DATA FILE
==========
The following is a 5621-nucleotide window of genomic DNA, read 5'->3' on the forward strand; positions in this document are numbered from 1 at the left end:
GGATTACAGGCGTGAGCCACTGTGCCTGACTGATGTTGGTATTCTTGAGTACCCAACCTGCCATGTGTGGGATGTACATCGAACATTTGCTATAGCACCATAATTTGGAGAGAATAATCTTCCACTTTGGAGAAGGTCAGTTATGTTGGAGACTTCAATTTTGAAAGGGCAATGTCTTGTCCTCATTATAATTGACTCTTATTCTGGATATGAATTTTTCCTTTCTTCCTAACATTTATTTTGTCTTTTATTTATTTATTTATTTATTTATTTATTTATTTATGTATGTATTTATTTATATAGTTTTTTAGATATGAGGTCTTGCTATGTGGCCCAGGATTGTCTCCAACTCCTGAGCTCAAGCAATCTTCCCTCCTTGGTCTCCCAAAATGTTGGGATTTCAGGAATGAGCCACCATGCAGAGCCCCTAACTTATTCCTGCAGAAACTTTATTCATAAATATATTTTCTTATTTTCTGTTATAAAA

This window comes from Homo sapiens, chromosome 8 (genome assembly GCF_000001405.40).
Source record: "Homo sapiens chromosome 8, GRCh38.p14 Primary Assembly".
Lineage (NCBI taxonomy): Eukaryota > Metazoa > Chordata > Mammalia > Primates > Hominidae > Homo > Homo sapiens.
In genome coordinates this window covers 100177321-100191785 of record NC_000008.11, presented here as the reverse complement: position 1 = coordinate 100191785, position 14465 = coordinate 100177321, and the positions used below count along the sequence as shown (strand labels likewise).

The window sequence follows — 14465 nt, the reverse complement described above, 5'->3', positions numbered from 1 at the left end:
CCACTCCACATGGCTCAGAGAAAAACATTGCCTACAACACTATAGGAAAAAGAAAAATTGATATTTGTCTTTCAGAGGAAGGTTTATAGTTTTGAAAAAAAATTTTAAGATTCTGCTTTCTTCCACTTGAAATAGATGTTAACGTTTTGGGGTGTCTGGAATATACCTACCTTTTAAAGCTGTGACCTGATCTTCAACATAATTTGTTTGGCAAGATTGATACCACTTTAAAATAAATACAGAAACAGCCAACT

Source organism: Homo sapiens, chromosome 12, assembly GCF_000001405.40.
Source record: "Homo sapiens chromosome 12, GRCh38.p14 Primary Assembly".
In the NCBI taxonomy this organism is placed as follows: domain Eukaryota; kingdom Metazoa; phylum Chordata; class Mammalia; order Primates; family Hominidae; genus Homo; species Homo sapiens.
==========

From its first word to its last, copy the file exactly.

The following is a 5621-nucleotide window of genomic DNA, read 5'->3' on the forward strand; positions in this document are numbered from 1 at the left end:
GGATTACAGGCGTGAGCCACTGTGCCTGACTGATGTTGGTATTCTTGAGTACCCAACCTGCCATGTGTGGGATGTACATCGAACATTTGCTATAGCACCATAATTTGGAGAGAATAATCTTCCACTTTGGAGAAGGTCAGTTATGTTGGAGACTTCAATTTTGAAAGGGCAATGTCTTGTCCTCATTATAATTGACTCTTATTCTGGATATGAATTTTTCCTTTCTTCCTAACATTTATTTTGTCTTTTATTTATTTATTTATTTATTTATTTATTTATTTATGTATGTATTTATTTATATAGTTTTTTAGATATGAGGTCTTGCTATGTGGCCCAGGATTGTCTCCAACTCCTGAGCTCAAGCAATCTTCCCTCCTTGGTCTCCCAAAATGTTGGGATTTCAGGAATGAGCCACCATGCAGAGCCCCTAACTTATTCCTGCAGAAACTTTATTCATAAATATATTTTCTTATTTTCTGTTATAAAA

This window comes from Homo sapiens, chromosome 8 (genome assembly GCF_000001405.40).
Source record: "Homo sapiens chromosome 8, GRCh38.p14 Primary Assembly".
Lineage (NCBI taxonomy): Eukaryota > Metazoa > Chordata > Mammalia > Primates > Hominidae > Homo > Homo sapiens.
In genome coordinates this window covers 100177321-100191785 of record NC_000008.11, presented here as the reverse complement: position 1 = coordinate 100191785, position 14465 = coordinate 100177321, and the positions used below count along the sequence as shown (strand labels likewise).

The window sequence follows — 14465 nt, the reverse complement described above, 5'->3', positions numbered from 1 at the left end:
CCACTCCACATGGCTCAGAGAAAAACATTGCCTACAACACTATAGGAAAAAGAAAAATTGATATTTGTCTTTCAGAGGAAGGTTTATAGTTTTGAAAAAAAATTTTAAGATTCTGCTTTCTTCCACTTGAAATAGATGTTAACGTTTTGGGGTGTCTGGAATATACCTACCTTTTAAAGCTGTGACCTGATCTTCAACATAATTTGTTTGGCAAGATTGATACCACTTTAAAATAAATACAGAAACAGCCAACT

Source organism: Homo sapiens, chromosome 12, assembly GCF_000001405.40.
Source record: "Homo sapiens chromosome 12, GRCh38.p14 Primary Assembly".
In the NCBI taxonomy this organism is placed as follows: domain Eukaryota; kingdom Metazoa; phylum Chordata; class Mammalia; order Primates; family Hominidae; genus Homo; species Homo sapiens.